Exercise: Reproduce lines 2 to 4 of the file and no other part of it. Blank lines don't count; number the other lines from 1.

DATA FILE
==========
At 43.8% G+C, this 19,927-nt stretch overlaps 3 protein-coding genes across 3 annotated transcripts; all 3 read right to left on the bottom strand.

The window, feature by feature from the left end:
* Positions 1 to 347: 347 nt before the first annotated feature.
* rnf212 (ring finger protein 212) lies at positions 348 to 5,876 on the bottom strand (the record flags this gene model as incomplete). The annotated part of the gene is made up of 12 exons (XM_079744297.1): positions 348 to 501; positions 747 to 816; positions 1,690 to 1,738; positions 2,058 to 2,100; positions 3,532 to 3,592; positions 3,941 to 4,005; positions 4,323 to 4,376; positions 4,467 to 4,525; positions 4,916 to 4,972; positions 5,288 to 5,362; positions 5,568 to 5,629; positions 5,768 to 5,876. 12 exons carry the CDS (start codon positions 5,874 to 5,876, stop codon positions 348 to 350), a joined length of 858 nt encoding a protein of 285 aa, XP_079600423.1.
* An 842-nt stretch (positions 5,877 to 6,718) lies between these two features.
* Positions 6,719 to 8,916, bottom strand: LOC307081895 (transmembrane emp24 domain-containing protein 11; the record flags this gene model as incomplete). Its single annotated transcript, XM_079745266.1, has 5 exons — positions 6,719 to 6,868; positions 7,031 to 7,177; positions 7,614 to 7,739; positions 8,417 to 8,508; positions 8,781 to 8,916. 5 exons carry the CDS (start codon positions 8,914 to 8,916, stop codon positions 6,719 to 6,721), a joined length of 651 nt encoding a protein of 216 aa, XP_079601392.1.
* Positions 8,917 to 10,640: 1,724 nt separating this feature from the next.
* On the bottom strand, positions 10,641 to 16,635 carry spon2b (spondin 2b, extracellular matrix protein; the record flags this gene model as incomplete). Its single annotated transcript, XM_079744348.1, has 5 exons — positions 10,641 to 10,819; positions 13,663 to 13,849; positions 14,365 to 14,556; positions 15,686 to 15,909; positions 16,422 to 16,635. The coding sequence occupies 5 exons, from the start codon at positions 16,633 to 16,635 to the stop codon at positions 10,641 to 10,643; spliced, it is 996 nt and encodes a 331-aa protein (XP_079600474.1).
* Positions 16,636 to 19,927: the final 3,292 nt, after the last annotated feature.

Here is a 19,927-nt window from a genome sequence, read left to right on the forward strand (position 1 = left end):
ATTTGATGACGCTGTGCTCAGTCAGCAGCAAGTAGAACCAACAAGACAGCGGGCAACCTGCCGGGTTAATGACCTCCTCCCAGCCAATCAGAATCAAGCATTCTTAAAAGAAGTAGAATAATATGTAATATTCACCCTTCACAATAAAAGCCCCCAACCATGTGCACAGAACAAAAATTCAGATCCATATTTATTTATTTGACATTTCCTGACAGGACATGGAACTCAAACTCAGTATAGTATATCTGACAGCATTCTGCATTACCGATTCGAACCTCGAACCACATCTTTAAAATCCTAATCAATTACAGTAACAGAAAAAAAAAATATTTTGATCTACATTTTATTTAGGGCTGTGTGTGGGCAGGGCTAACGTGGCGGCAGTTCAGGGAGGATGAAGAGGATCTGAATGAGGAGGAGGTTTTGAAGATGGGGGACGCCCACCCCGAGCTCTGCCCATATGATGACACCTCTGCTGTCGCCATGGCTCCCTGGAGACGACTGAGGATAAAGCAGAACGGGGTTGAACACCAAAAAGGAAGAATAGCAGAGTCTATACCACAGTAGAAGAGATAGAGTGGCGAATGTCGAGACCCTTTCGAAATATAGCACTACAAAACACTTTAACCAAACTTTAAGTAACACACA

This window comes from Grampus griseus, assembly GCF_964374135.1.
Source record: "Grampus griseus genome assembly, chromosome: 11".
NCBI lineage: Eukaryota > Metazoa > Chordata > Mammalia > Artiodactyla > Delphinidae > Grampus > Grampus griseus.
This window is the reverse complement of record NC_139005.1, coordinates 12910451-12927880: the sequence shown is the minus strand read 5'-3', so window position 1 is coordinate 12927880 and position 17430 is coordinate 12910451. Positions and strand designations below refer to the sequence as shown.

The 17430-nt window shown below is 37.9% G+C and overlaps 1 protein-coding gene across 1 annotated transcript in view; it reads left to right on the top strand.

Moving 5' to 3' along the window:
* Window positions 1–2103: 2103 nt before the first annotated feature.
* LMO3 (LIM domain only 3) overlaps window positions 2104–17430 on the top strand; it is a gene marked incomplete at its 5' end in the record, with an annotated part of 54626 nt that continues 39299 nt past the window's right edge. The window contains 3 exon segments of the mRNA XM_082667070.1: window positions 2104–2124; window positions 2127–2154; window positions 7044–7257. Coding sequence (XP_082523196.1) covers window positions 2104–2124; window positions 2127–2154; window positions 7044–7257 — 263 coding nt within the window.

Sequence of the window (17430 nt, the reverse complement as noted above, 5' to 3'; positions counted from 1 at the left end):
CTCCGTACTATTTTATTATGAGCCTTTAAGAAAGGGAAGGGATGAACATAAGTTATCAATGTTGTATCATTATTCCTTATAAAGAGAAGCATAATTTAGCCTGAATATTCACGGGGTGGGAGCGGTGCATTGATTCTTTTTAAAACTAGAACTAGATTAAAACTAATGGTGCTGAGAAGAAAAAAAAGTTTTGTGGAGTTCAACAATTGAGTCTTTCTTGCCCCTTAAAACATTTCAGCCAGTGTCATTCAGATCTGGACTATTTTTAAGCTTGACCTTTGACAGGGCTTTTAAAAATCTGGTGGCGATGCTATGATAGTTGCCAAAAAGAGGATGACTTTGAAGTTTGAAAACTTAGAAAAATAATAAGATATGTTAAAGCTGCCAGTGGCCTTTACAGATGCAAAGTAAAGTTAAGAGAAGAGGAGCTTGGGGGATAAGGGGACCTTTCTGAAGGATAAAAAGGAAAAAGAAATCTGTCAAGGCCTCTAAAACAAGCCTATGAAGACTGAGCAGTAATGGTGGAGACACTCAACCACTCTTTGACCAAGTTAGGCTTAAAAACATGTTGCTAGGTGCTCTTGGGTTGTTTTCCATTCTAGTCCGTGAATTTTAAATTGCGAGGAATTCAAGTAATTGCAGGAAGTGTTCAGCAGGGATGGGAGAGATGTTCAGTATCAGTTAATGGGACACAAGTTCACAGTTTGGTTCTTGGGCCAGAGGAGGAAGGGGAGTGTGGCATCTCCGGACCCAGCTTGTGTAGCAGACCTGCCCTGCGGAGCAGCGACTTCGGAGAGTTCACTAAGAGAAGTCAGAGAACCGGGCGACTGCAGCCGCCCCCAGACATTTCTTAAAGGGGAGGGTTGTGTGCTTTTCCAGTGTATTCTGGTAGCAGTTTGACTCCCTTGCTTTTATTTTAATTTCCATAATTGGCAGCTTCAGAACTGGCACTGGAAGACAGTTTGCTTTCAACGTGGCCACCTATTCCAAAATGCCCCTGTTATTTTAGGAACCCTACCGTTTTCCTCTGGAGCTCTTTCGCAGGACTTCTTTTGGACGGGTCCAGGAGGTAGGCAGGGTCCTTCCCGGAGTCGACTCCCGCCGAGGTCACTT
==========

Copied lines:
The window, feature by feature from the left end:
* Positions 1 to 347: 347 nt before the first annotated feature.
* rnf212 (ring finger protein 212) lies at positions 348 to 5,876 on the bottom strand (the record flags this gene model as incomplete). The annotated part of the gene is made up of 12 exons (XM_079744297.1): positions 348 to 501; positions 747 to 816; positions 1,690 to 1,738; positions 2,058 to 2,100; positions 3,532 to 3,592; positions 3,941 to 4,005; positions 4,323 to 4,376; positions 4,467 to 4,525; positions 4,916 to 4,972; positions 5,288 to 5,362; positions 5,568 to 5,629; positions 5,768 to 5,876. 12 exons carry the CDS (start codon positions 5,874 to 5,876, stop codon positions 348 to 350), a joined length of 858 nt encoding a protein of 285 aa, XP_079600423.1.